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Sampling of embryonic DNA after IVF without biopsy

New study published in Reproductive Biomedicine Online shows that fluid-filled cavity in 5-day old human blastocysts may contain DNA from the embryo, allowing diagnosis of genetic disease without a biopsy

Preimplantation genetic diagnosis (PGD) technologies allow identification of genetic disorders in human preimplantation embryos after in vitro fertilization (IVF) and before the embryo is transferred back to the patient.

This technique allows couples with a high-risk of passing on inherited diseases, to increase their chances of having a healthy baby. Despite the theoretical benefits of PGD, clinical outcomes using these technologies vary, possibly because of the need to remove one or more cells from the embryo using biopsy.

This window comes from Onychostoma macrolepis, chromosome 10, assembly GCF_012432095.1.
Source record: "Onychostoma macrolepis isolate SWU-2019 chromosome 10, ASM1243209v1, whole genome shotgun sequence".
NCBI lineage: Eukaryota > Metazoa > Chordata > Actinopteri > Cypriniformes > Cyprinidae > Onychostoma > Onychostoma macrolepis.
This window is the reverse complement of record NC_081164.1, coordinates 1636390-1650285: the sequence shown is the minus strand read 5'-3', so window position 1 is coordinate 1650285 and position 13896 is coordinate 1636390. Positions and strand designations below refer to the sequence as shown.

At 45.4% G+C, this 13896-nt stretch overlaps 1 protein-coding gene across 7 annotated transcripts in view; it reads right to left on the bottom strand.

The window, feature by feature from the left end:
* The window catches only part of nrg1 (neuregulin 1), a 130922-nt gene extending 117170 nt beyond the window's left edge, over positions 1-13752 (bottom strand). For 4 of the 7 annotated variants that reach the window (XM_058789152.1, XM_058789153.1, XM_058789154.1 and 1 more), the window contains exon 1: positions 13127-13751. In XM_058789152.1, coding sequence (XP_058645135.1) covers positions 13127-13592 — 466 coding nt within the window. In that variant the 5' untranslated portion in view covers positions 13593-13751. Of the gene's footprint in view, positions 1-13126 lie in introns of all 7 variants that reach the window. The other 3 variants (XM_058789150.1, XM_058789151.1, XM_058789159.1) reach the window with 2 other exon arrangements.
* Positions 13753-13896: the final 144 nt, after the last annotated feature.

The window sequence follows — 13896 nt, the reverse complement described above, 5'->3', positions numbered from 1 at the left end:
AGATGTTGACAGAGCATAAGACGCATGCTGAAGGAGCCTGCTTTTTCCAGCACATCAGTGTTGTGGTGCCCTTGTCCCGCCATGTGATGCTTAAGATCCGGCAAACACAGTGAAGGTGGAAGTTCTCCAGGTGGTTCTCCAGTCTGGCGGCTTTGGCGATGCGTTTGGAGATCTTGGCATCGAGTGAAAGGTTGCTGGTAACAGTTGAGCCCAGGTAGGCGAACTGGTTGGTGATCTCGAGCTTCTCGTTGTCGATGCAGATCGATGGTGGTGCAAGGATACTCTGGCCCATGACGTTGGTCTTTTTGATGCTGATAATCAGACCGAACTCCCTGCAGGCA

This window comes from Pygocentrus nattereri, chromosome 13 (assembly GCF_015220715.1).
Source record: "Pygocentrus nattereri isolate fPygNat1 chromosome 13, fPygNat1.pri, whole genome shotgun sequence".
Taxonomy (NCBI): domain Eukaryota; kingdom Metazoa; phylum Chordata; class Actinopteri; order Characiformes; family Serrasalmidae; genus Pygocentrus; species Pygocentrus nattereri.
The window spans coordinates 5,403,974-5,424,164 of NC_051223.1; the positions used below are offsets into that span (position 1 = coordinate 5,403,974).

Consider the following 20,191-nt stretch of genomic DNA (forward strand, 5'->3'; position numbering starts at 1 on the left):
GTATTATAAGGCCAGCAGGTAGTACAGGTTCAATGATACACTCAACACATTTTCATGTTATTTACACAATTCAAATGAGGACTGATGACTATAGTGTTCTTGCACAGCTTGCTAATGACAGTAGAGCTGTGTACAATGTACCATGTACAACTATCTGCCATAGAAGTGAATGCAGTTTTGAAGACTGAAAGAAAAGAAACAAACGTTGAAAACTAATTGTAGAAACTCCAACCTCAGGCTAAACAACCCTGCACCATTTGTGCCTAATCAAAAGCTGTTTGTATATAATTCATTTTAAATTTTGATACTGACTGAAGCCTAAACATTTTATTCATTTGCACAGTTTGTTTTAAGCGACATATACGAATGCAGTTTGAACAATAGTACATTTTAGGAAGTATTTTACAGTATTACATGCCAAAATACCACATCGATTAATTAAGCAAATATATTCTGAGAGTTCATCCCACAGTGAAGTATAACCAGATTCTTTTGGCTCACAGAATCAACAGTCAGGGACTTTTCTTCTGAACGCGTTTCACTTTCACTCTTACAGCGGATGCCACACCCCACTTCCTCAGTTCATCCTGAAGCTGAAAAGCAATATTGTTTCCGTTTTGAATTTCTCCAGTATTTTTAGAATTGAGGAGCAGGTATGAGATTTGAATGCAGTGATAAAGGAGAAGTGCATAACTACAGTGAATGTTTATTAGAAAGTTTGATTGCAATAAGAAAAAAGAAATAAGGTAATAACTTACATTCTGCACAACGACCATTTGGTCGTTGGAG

In a recent study published in Reproductive Biomedicine Online, a group of researchers from Italy and the United Kingdom sought to achieve diagnose of genetic disease in embryonic DNA without the use of a biopsy. By extracting fluid from human embryos at the blastocyst stage they found that it contains DNA from the embryo. Blastocysts are 5 or 6 day old embryos and are at the last free-living stage that can be studied in the laboratory prior to transfer into the uterus. They contain between 50 and 300 cells that surround a fluid-filled cavity called the blastocoels. The researchers carefully removed fluid from the blastocoel, leaving the cells intact; the sampled blastocysts were subsequently cryopreserved. Analysis of this fluid showed that it contained cell-free DNA in a state good enough to determine several known genes of the sex chromosomes by polymerase chain reaction (PCR); whole genome amplification and followed by analysis using a specialized tool for genetic testing called a DNA microarray were also used and revealed whether the embryos had a normal number of chromosomes – chromosome abnormalities are one of the main causes of miscarriage and failure of embryos to form pregnancies during IVF treatments.